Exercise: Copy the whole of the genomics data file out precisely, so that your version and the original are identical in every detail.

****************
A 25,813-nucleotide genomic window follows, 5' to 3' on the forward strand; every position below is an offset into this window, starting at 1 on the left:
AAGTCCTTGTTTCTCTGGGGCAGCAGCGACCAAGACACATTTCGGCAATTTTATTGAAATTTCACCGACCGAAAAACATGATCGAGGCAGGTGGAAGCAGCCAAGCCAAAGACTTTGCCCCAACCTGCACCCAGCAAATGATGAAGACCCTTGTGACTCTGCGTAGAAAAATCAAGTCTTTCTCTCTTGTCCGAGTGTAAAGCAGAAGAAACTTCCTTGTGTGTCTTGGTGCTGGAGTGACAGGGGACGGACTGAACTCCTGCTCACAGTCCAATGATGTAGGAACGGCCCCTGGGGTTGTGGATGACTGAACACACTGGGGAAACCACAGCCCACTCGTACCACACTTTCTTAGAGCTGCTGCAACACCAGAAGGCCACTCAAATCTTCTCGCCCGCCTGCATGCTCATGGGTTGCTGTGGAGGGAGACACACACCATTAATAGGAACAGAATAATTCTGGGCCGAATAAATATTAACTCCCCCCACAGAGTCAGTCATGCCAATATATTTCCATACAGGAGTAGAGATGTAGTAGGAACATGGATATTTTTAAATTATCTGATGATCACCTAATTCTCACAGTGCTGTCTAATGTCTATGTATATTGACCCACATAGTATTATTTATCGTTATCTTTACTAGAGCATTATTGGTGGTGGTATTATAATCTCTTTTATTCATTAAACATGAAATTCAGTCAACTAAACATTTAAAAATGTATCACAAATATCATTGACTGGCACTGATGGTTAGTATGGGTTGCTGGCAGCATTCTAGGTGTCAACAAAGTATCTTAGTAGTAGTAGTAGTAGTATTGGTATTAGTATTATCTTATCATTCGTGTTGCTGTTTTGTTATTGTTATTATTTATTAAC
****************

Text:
A 25,813-nucleotide genomic window follows, 5' to 3' on the forward strand; every position below is an offset into this window, starting at 1 on the left:
AAGTCCTTGTTTCTCTGGGGCAGCAGCGACCAAGACACATTTCGGCAATTTTATTGAAATTTCACCGACCGAAAAACATGATCGAGGCAGGTGGAAGCAGCCAAGCCAAAGACTTTGCCCCAACCTGCACCCAGCAAATGATGAAGACCCTTGTGACTCTGCGTAGAAAAATCAAGTCTTTCTCTCTTGTCCGAGTGTAAAGCAGAAGAAACTTCCTTGTGTGTCTTGGTGCTGGAGTGACAGGGGACGGACTGAACTCCTGCTCACAGTCCAATGATGTAGGAACGGCCCCTGGGGTTGTGGATGACTGAACACACTGGGGAAACCACAGCCCACTCGTACCACACTTTCTTAGAGCTGCTGCAACACCAGAAGGCCACTCAAATCTTCTCGCCCGCCTGCATGCTCATGGGTTGCTGTGGAGGGAGACACACACCATTAATAGGAACAGAATAATTCTGGGCCGAATAAATATTAACTCCCCCCACAGAGTCAGTCATGCCAATATATTTCCATACAGGAGTAGAGATGTAGTAGGAACATGGATATTTTTAAATTATCTGATGATCACCTAATTCTCACAGTGCTGTCTAATGTCTATGTATATTGACCCACATAGTATTATTTATCGTTATCTTTACTAGAGCATTATTGGTGGTGGTATTATAATCTCTTTTATTCATTAAACATGAAATTCAGTCAACTAAACATTTAAAAATGTATCACAAATATCATTGACTGGCACTGATGGTTAGTATGGGTTGCTGGCAGCATTCTAGGTGTCAACAAAGTATCTTAGTAGTAGTAGTAGTAGTATTGGTATTAGTATTATCTTATCATTCGTGTTGCTGTTTTGTTATTGTTATTATTTATTAAC